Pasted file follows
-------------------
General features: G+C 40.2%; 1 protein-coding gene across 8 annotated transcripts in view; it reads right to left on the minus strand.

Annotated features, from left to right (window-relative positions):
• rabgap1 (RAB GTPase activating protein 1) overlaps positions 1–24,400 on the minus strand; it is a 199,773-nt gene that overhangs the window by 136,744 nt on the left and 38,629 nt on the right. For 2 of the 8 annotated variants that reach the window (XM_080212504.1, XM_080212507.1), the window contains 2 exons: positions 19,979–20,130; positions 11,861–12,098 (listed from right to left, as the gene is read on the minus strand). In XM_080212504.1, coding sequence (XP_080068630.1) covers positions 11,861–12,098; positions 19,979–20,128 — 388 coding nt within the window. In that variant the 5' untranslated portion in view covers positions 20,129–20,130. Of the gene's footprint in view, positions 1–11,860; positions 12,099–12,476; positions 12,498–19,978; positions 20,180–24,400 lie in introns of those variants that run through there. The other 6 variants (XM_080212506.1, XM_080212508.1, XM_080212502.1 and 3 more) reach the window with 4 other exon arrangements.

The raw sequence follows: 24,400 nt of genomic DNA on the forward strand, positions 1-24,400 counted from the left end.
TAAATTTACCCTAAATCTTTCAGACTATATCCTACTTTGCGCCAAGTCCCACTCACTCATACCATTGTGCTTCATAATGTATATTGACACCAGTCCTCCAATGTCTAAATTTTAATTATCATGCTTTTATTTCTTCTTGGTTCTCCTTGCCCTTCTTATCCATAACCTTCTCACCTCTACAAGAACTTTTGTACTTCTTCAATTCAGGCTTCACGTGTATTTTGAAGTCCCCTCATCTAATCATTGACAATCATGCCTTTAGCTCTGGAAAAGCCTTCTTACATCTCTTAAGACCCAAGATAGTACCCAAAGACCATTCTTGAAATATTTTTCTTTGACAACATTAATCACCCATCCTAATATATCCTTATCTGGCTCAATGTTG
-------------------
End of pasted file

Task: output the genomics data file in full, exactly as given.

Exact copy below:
General features: G+C 40.2%; 1 protein-coding gene across 8 annotated transcripts in view; it reads right to left on the minus strand.

Annotated features, from left to right (window-relative positions):
• rabgap1 (RAB GTPase activating protein 1) overlaps positions 1–24,400 on the minus strand; it is a 199,773-nt gene that overhangs the window by 136,744 nt on the left and 38,629 nt on the right. For 2 of the 8 annotated variants that reach the window (XM_080212504.1, XM_080212507.1), the window contains 2 exons: positions 19,979–20,130; positions 11,861–12,098 (listed from right to left, as the gene is read on the minus strand). In XM_080212504.1, coding sequence (XP_080068630.1) covers positions 11,861–12,098; positions 19,979–20,128 — 388 coding nt within the window. In that variant the 5' untranslated portion in view covers positions 20,129–20,130. Of the gene's footprint in view, positions 1–11,860; positions 12,099–12,476; positions 12,498–19,978; positions 20,180–24,400 lie in introns of those variants that run through there. The other 6 variants (XM_080212506.1, XM_080212508.1, XM_080212502.1 and 3 more) reach the window with 4 other exon arrangements.

The raw sequence follows: 24,400 nt of genomic DNA on the forward strand, positions 1-24,400 counted from the left end.
TAAATTTACCCTAAATCTTTCAGACTATATCCTACTTTGCGCCAAGTCCCACTCACTCATACCATTGTGCTTCATAATGTATATTGACACCAGTCCTCCAATGTCTAAATTTTAATTATCATGCTTTTATTTCTTCTTGGTTCTCCTTGCCCTTCTTATCCATAACCTTCTCACCTCTACAAGAACTTTTGTACTTCTTCAATTCAGGCTTCACGTGTATTTTGAAGTCCCCTCATCTAATCATTGACAATCATGCCTTTAGCTCTGGAAAAGCCTTCTTACATCTCTTAAGACCCAAGATAGTACCCAAAGACCATTCTTGAAATATTTTTCTTTGACAACATTAATCACCCATCCTAATATATCCTTATCTGGCTCAATGTTG